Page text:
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This Nov. 12, 2011 photo released by NOAA and provided by Stephanie Rafael shows fishing boat owner Carlos Rafael in New Bedford, Mass., with an 881-pound tuna. The fish was snared as Rafael's crew set a net to catch bottom-dwelling fish. Federal fishery enforcement agents seized the fish when the crew returned to port. Rafael had tuna permits, but was told catching tuna with a net is illegal. They must instead be caught with rod and reel. (AP Photo/NOAA) — AP
The Standard-Times of New Bedford reports ( http://(link tracking not allowed)/uczYap ) the tuna was likely inadvertently snagged as Rafael's crew set a net to catch bottom-dwellers. Federal fishery enforcement agents seized the fish when the crew returned to port Nov. 12. Rafael had tuna permits, but was told catching tuna with a net is illegal. They must instead be caught with rod and reel.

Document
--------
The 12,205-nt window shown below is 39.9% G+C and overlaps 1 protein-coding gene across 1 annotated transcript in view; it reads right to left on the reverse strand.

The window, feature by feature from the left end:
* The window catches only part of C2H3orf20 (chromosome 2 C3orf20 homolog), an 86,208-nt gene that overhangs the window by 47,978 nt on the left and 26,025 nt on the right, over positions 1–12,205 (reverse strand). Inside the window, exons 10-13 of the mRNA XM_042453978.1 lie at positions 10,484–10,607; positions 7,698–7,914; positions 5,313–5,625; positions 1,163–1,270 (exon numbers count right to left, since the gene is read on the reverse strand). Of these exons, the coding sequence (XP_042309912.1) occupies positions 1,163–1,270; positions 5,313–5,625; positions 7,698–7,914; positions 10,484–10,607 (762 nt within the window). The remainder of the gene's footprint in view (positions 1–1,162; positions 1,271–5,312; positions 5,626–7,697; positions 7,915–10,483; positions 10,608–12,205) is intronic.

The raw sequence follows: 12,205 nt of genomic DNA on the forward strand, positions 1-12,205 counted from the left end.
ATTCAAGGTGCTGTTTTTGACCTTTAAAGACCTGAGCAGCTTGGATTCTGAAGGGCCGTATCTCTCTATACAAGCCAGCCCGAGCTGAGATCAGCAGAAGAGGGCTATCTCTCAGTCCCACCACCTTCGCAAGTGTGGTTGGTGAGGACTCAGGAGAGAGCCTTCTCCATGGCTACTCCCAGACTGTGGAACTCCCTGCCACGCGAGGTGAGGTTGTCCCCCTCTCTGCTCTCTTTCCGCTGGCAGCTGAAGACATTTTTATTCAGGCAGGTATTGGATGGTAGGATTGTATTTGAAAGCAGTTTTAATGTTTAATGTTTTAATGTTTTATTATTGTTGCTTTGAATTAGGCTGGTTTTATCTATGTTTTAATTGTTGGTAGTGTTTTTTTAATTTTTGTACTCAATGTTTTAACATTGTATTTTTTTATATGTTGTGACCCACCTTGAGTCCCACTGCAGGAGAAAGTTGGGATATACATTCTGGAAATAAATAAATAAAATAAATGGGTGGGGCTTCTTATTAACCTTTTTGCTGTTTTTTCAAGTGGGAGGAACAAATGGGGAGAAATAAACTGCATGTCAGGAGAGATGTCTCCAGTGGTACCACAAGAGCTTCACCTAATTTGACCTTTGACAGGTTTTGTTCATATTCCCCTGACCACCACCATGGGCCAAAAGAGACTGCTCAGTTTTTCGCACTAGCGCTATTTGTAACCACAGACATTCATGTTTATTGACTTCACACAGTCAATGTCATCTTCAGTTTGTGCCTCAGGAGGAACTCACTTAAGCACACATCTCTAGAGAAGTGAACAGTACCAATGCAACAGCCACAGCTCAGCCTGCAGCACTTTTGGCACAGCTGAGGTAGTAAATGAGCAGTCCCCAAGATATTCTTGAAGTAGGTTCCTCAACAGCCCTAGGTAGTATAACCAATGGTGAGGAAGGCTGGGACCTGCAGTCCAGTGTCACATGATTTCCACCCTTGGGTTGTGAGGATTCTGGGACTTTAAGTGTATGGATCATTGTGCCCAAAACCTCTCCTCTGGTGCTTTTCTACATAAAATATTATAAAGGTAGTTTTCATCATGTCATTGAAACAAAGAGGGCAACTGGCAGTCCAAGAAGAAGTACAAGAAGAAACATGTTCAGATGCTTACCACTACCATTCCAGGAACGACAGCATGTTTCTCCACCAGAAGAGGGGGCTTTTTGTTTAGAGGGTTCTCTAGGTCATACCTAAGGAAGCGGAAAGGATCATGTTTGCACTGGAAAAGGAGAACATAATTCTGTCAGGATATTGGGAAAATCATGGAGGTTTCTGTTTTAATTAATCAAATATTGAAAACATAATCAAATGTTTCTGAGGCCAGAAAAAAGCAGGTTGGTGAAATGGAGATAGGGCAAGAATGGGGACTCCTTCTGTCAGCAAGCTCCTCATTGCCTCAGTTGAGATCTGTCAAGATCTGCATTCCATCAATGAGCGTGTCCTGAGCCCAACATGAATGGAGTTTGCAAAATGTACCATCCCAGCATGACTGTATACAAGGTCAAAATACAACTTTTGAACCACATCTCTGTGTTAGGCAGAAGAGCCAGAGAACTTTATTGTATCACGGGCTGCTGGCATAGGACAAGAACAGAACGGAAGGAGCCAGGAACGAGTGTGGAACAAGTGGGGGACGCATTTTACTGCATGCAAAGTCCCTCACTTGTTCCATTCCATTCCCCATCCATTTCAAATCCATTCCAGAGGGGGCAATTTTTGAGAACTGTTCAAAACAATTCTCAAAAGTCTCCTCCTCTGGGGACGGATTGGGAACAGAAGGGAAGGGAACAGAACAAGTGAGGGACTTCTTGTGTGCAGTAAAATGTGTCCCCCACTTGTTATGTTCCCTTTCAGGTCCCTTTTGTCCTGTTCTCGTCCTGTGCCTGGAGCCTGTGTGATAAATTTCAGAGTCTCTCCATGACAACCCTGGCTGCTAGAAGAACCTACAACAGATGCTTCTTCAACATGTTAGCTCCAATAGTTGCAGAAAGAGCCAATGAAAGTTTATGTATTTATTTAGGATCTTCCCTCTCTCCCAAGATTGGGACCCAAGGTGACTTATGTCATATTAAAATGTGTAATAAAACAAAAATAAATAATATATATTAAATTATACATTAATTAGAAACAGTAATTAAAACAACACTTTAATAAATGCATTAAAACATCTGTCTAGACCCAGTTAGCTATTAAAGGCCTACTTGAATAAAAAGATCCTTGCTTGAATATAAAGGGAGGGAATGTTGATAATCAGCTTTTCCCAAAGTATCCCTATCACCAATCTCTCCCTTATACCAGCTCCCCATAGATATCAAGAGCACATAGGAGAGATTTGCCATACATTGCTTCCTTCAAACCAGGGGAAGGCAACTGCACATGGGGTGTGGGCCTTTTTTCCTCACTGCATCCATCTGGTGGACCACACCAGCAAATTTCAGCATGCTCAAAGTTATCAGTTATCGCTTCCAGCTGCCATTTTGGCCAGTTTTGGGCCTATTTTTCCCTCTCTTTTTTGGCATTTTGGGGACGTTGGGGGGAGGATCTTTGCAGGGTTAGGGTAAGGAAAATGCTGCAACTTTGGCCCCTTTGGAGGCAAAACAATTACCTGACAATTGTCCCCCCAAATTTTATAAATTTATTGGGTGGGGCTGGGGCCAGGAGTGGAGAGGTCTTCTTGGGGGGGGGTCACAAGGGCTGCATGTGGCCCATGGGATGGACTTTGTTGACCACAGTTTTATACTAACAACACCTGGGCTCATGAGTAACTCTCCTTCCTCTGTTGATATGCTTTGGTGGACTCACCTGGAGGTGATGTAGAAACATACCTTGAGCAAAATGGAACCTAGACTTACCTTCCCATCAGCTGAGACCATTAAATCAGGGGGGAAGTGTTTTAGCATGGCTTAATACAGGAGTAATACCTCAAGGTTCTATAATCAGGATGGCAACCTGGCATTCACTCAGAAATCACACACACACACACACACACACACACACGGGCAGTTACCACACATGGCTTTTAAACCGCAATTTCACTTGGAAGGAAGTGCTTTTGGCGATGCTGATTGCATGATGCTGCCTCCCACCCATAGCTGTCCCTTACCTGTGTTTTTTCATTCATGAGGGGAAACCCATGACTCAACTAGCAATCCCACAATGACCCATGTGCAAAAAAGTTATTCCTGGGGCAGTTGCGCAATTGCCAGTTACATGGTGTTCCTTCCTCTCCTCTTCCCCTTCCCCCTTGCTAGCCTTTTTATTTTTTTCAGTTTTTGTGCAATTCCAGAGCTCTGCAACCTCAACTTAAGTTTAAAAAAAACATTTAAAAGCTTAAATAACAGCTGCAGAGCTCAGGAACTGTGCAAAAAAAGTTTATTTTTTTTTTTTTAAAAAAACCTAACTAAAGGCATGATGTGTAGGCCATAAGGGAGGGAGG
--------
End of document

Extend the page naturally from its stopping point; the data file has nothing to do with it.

Rafael's fish will be sold overseas. He will likely get a warning and no share of the proceeds if regulators find a violation. Rafael might give up his tuna permits, saying they're apparently worthless.
Originally posted by randomname
this is theft. pure and simple. a warning for accidentally catching a fish with a net? high quality tuna sells for 100's of thousands of dollars in the japanese market.
he just got bullied out of a large amount of cash. i bet he's thinks he's a great citizen.
Originally posted by Phage
reply to post by joyride0187
Illegally taken game, including fish, is always confiscated (released if still alive).
No, the fisherman (poacher) should not be allowed to keep it. "Gee, I didn't know it was illegal."edit on 11/22/2011 by Phage because: (no reason given)
Originally posted by Lemon.Fresh
Reply to post by Phage
But at the same time, the feds should not be making anything off of it.
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